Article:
Information Technology and Personal Privacy

It is clear that it has a radical impact on our ability to control access to information about ourselves and presents serious privacy issues. For the computer, when transactions and files were on paper, there was relatively limited access to public information about ourselves. To find information that someone had to go where it was located, find it in the file and copy it down. However, it was also difficult to track who had approached it. Today, when the same information is available in the online data collection, it can be accessed anywhere in the world in seconds and free of charge unless the appropriate security measures are in force. This ability has provided an awesome boost in productivity in our economy, but without basic safety measures it can ruin our privacy. The Internet has previously greatly increased the privacy problem, because when electronic information is taken, it can be copied and made available in many other locations.

Explosive growth in use of information technology has created a situation where high levels of personal information are easily accessible without the need for crime. For sufficient and effective reasons, government agencies are publishing official records of online brochures – births and deaths, marriages, divorces, real estate agents, business licenses, procedures, driving records and so on. Furthermore, personal information is important for marketing purposes and are information providers who are required to collect and sell such information to those who wish to purchase it.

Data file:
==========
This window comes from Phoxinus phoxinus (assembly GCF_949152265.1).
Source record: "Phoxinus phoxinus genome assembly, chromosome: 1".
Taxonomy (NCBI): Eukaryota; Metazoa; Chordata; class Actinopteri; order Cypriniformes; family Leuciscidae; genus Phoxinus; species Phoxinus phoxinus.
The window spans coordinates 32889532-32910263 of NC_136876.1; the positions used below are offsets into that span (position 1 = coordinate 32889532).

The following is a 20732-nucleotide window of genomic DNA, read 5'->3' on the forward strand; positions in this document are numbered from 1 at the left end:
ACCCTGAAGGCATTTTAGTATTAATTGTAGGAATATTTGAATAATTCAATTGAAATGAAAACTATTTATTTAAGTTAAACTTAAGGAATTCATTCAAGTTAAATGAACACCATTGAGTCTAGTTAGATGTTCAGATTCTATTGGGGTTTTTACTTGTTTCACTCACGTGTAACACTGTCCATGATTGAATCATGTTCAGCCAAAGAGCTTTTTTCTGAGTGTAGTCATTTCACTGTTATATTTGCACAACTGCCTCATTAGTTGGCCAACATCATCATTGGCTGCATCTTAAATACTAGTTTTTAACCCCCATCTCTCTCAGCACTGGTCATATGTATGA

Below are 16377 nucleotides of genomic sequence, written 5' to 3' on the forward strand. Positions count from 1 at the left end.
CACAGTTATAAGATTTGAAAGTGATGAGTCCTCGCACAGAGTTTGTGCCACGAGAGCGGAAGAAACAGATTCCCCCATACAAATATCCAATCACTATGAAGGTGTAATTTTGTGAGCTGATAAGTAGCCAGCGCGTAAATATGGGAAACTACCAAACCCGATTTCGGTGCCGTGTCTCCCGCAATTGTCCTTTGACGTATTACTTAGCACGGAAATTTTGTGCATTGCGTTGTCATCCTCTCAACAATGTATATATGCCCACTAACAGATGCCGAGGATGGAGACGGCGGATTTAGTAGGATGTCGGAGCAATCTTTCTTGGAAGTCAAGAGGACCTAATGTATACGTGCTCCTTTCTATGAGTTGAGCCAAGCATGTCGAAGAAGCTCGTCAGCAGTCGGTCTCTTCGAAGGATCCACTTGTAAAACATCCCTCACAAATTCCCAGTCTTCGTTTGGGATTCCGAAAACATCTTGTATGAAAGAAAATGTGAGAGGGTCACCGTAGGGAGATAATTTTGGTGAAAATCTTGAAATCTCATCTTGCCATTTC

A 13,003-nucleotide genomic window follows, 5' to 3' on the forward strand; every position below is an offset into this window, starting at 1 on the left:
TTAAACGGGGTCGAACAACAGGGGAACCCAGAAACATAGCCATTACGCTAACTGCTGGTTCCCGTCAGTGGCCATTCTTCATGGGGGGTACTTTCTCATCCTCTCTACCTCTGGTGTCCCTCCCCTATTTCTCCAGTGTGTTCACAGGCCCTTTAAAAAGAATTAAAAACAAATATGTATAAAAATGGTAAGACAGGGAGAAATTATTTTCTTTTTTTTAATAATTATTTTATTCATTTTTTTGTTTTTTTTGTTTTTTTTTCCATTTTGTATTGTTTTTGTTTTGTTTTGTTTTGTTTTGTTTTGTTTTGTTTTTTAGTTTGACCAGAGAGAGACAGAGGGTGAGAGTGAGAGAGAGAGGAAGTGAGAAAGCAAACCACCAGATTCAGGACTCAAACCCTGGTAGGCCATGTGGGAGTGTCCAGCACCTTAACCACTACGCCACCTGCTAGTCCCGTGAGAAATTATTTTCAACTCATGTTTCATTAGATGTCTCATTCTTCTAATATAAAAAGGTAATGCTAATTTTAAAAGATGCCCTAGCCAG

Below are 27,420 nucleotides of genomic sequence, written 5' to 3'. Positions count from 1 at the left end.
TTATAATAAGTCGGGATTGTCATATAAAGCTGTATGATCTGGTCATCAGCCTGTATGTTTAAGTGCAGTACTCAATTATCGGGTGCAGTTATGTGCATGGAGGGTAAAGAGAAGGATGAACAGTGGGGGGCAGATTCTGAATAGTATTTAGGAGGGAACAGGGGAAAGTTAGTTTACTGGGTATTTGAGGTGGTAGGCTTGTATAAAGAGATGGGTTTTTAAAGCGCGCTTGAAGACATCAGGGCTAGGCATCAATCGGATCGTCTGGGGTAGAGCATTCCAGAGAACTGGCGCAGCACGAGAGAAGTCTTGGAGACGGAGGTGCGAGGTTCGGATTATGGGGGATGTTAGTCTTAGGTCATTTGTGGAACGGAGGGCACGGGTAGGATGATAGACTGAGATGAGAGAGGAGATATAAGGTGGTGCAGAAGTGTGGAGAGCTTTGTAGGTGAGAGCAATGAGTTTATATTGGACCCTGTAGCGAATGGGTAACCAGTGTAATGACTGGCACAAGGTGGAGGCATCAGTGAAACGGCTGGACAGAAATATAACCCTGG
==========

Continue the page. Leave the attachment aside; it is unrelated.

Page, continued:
In the normal course of business, we often need to provide sensitive personal information such as name, address and credit card number. To borrow from a financial institution, we must provide much more personal information and allow credit ratings so that the credit institution can decide if we will probably repay the loan. This is quite legitimate and because we agree to provide information to deal with the transaction, there is no invasion of privacy. However, when the company uses the information for the purpose that we do not allow or sell that information, serious personal privacy issues are encountered.

People are very broad in their views on the privacy of this personal information. Surveys over the years have shown that about 25 percent of the public are not at all worried about these privacy issues, 25 percent are quite vulnerable to personal injury and the remaining 50 percent are willing to consider dealing with privacy for other benefits if given the right to make that decision.


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